Relationships and communication when trying to conceive19 August 2020
For 1 in 6 couples trying to conceive, pregnancy doesn’t come easily. In fact, there is only about 20 per cent chance of pregnancy each month. This can bring feelings of guilt, shame, and add stress, conflict and tension to an experience that should be full of joy.
In this article, we talk about common misunderstandings of couples facing fertility problems and give you 5 communication strategies to keep the relationship strong.
Common misunderstandings faced by couples trying to conceive
Coping with circumstances
Everyone experiences and responds to challenges differently. Some people may want to talk about it, analyse it and express their emotions. Others may become quieter and process it internally. It doesn’t mean one is overreacting or the other doesn’t care as much. These are just different ways of coping with what is happening.
How much to tell others about infertility
When trying to conceive as a couple, you may have different opinions on whether to tell family and friends about what you are going through. It is natural to seek comfort from your support network. However, it is also normal to feel this is too personal to share. Decisions about how much to share and with whom to share it with need to be discussed and made together.
When couples are timing intercourse to their fertile window, there is an increase in sexual dysfunction. What starts off as being fun, can quickly become a source of stress and tension. It’s important to continue engaging in intimate moments with your partner throughout the month. Maybe a bubble bath or a couples’ massage can get you started! You can also try mindful sex, where you are focusing on what is happening in the moment, noticing your partners’ skin, the smell, bodily sensations, the way he/she makes you feel.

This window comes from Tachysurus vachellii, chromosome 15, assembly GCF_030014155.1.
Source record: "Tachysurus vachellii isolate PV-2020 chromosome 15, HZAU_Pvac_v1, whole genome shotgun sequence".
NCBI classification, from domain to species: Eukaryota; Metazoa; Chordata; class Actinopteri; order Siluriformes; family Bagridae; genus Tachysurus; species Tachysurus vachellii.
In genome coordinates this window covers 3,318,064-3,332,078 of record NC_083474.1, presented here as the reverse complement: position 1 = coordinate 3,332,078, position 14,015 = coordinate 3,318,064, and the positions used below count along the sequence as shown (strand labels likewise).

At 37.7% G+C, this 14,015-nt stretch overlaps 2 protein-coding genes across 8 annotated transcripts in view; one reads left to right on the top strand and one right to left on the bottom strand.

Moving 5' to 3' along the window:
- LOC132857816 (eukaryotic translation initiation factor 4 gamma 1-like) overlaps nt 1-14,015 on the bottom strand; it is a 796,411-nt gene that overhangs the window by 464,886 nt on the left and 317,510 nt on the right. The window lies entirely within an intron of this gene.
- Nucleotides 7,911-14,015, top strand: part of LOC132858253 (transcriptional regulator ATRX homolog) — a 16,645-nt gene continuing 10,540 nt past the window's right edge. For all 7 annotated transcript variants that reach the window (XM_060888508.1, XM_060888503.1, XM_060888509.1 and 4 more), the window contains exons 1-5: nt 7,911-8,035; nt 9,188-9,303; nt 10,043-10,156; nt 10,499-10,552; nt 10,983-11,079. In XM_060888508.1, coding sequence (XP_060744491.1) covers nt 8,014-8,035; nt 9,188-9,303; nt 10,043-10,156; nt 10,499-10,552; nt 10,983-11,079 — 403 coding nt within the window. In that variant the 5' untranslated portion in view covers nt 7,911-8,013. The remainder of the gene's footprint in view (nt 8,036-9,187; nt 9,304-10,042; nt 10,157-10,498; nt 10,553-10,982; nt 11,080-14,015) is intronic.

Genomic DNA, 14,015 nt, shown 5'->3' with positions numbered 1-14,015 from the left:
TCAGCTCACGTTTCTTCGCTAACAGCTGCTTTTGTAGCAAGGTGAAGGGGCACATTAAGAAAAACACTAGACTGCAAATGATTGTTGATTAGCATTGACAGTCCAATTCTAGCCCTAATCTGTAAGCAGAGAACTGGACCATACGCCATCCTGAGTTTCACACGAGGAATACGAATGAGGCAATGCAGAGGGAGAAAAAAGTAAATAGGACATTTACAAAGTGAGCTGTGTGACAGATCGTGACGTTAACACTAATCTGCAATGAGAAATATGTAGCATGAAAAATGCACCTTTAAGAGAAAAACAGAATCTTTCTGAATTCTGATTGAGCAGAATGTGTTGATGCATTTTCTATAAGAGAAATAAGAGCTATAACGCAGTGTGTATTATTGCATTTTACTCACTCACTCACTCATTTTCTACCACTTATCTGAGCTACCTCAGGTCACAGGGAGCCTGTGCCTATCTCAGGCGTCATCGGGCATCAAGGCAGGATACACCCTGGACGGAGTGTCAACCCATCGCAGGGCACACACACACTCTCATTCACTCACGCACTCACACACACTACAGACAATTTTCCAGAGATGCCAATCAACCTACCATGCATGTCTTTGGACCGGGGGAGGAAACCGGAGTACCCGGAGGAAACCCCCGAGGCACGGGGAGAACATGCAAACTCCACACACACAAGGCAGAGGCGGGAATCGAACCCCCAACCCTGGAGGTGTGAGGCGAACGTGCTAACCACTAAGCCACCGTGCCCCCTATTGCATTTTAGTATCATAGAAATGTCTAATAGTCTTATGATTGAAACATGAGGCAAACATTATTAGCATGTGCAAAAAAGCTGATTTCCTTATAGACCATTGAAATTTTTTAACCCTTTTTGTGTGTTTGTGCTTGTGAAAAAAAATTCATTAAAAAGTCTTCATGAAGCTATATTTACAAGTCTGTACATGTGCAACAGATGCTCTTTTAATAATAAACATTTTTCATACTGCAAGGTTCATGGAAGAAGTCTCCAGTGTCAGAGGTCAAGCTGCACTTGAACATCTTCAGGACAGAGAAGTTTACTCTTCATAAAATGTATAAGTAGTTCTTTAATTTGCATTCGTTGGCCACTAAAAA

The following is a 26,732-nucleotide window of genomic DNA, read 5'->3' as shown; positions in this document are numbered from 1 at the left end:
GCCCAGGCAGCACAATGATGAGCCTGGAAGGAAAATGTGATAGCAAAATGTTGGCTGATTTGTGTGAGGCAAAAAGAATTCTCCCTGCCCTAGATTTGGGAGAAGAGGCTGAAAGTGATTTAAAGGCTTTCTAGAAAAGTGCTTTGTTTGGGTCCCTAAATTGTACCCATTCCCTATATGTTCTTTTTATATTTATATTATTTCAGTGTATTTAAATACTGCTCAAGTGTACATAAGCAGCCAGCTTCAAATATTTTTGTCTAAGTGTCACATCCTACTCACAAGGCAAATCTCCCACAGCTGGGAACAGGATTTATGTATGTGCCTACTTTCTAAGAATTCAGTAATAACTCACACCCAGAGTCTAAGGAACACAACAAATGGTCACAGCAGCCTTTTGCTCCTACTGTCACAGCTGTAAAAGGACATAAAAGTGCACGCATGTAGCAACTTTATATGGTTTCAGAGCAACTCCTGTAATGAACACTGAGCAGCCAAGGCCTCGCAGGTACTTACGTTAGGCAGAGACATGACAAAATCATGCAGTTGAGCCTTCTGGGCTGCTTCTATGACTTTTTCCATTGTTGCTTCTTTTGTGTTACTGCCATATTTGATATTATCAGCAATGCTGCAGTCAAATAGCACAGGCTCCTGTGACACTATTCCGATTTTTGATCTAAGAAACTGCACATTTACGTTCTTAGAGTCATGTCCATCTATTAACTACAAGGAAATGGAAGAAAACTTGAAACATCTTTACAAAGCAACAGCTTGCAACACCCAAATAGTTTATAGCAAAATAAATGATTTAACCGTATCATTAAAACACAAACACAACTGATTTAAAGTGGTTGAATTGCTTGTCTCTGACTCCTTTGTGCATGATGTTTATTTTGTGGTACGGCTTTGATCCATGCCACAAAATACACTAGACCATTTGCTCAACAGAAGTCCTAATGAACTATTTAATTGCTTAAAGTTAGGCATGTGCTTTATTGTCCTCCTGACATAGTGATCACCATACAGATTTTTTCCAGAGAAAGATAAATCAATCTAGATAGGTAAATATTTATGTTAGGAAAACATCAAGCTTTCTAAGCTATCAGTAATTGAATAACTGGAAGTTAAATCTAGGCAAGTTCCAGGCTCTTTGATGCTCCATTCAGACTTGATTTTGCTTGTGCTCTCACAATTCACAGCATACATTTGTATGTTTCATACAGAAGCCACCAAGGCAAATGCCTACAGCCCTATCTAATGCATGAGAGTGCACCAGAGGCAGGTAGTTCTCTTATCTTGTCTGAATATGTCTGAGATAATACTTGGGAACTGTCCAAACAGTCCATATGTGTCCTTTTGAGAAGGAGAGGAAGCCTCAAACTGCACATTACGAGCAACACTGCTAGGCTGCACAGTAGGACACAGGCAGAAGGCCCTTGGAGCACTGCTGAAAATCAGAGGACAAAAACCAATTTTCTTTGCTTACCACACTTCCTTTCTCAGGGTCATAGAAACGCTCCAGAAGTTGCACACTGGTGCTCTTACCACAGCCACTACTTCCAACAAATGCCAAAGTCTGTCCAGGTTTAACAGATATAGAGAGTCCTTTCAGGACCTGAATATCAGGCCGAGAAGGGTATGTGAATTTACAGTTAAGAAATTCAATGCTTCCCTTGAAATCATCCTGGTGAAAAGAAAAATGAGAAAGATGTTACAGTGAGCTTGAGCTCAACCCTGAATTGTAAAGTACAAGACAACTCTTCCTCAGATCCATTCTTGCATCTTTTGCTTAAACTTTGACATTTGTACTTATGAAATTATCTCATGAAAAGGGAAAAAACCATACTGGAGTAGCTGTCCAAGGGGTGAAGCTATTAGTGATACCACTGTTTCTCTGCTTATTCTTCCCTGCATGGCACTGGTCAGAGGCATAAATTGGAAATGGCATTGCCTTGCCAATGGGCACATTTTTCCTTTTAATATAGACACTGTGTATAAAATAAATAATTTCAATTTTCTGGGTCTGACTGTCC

Fear of abandonment
Infertility is not anyone’s ‘fault’. In fact, there is an equal percentage of causes of male factor and female factor infertility. However, some people are still afraid that their partner will leave for someone else who doesn’t have fertility problems. It’s important to talk about your partner about your fears in open and caring communication.
When to seek medical help
Couples may have different views about when to seek medical help. You may find yourself having different views about how long to try naturally for, when to seek for help, what treatments to consider and how long to try them for. Making decisions as a couple requires good communication, understanding, and sometimes compromise.
5 communication strategies for couples trying to conceive
Actively listen to your partner
When talking about these important topics, give each other undivided attention. Get rid of mobile phones, turn off TV, face towards your partner and actively listen. Make sure you have enough time to talk and are in a neutral and comfortable space. Give your partner the opportunity to be heard without interruptions.
Avoid labelling or judging
We all perceive the world differently. Often what we are trying to communicate gets lost in translation and is perceived in a different way by the other person. Clarify the message you are receiving by stating the facts, without labelling, judging or providing an interpretation that might be wrong. For example, “I realize you don’t want to seek medical help yet”. This is a factual observation without any interpretation
Communicate your feelings
Disagreements can develop from hidden emotions. It is important that you communicate your feelings and express them in a non-judgemental way. You can do this by using “I” statements. Instead of saying “YOU did this and it made me angry”, try instead “I feel hurt when THIS occurred”.
Express your needs
When you express your needs clearly, you are giving your partner an opportunity to decide whether he/she can meet them. For example, “I would like to seek medical help to see if there is a problem keeping us from getting pregnant”. Use a neutral and caring tone to clarify your needs.
Make physical contact
Physical contact whilst communicating, like touching your partner's hand, or stroking their arm promotes the release of oxytocin. This hormone is involved in bonding and helps develop trust between people. It also acts as an anti-stress agent and promotes cooperation.
In conclusion, communicating when trying to conceive can be challenging, but using these strategies above you will be able to express your thoughts and feelings better, will be able to understand your partner and others around you and will be able to find the answer to the most challenging decisions you have to make.
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